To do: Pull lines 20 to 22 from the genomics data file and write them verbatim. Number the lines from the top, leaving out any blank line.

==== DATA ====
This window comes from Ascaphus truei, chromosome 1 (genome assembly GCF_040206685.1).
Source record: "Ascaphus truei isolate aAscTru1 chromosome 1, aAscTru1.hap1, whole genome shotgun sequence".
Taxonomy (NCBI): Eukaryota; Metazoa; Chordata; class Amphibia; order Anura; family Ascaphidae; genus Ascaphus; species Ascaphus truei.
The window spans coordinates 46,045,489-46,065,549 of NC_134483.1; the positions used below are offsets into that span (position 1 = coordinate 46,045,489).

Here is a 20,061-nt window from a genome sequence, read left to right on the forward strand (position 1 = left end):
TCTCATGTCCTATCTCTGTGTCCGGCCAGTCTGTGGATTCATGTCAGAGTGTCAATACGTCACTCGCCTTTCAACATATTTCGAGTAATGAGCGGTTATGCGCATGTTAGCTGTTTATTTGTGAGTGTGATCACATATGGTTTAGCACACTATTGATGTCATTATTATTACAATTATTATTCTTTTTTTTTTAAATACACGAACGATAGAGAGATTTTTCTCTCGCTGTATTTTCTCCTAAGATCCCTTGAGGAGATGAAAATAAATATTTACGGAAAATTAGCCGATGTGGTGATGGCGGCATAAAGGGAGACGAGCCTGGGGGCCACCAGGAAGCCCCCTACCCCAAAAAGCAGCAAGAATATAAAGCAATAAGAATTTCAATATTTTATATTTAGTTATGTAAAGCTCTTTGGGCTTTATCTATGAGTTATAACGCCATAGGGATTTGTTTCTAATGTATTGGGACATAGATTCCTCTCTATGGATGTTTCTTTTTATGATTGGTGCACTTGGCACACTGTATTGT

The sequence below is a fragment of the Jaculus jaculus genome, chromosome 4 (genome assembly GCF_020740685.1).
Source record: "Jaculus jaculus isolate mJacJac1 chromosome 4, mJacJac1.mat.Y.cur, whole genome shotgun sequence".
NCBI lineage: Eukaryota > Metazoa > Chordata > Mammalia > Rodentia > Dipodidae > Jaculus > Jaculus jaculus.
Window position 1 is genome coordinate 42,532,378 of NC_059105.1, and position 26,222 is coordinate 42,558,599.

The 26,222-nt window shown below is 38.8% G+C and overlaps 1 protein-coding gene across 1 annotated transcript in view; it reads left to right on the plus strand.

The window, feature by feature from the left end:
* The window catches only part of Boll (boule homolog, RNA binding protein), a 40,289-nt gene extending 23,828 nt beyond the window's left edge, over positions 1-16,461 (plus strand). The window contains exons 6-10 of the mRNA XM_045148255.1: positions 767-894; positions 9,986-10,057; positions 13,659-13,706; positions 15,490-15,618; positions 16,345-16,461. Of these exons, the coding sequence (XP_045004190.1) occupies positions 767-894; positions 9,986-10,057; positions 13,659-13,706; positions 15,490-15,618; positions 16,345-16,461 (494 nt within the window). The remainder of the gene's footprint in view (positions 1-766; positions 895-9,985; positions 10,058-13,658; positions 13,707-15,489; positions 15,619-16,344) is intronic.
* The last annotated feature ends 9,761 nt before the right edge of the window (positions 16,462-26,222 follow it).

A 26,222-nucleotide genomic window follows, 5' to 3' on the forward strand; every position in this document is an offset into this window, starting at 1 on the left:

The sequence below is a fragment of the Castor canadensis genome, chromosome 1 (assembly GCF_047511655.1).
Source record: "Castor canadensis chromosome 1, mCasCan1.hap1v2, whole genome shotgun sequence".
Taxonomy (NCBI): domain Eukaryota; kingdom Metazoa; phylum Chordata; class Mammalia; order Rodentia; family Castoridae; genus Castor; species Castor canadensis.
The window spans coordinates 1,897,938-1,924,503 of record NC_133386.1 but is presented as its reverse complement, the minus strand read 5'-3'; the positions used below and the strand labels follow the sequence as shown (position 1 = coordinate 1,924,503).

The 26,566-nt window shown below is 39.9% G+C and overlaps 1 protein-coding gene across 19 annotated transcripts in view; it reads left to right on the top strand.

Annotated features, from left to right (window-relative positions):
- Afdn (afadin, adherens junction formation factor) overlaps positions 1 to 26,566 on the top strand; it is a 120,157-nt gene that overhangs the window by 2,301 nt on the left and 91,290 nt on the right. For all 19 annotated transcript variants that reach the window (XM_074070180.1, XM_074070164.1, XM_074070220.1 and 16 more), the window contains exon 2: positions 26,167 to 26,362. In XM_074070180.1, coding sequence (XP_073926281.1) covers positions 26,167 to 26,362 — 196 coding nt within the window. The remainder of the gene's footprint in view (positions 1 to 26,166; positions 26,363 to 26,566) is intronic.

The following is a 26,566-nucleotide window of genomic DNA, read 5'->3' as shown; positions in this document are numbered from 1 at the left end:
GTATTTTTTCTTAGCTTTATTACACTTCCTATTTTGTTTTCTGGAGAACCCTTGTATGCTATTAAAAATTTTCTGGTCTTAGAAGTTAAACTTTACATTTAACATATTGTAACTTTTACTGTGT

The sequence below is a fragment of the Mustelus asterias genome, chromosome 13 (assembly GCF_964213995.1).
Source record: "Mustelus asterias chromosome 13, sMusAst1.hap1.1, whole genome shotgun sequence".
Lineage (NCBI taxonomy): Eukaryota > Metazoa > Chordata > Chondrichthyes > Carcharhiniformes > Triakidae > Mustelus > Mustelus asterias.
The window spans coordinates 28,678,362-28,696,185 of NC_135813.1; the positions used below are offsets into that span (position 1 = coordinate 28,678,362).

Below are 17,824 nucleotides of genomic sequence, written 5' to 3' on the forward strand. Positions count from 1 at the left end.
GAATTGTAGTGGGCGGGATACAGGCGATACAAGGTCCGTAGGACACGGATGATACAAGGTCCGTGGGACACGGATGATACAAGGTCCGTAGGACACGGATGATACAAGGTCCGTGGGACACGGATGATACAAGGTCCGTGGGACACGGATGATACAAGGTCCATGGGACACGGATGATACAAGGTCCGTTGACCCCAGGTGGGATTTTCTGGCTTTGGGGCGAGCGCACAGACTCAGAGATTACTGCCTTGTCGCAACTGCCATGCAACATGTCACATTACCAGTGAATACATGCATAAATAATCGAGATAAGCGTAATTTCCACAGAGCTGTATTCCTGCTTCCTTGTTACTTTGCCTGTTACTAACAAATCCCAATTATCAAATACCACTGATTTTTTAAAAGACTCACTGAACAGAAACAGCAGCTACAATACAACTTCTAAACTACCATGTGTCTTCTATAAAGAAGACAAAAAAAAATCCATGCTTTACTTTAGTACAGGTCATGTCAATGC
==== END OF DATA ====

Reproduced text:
The 26,566-nt window shown below is 39.9% G+C and overlaps 1 protein-coding gene across 19 annotated transcripts in view; it reads left to right on the top strand.

Annotated features, from left to right (window-relative positions):
- Afdn (afadin, adherens junction formation factor) overlaps positions 1 to 26,566 on the top strand; it is a 120,157-nt gene that overhangs the window by 2,301 nt on the left and 91,290 nt on the right. For all 19 annotated transcript variants that reach the window (XM_074070180.1, XM_074070164.1, XM_074070220.1 and 16 more), the window contains exon 2: positions 26,167 to 26,362. In XM_074070180.1, coding sequence (XP_073926281.1) covers positions 26,167 to 26,362 — 196 coding nt within the window. The remainder of the gene's footprint in view (positions 1 to 26,166; positions 26,363 to 26,566) is intronic.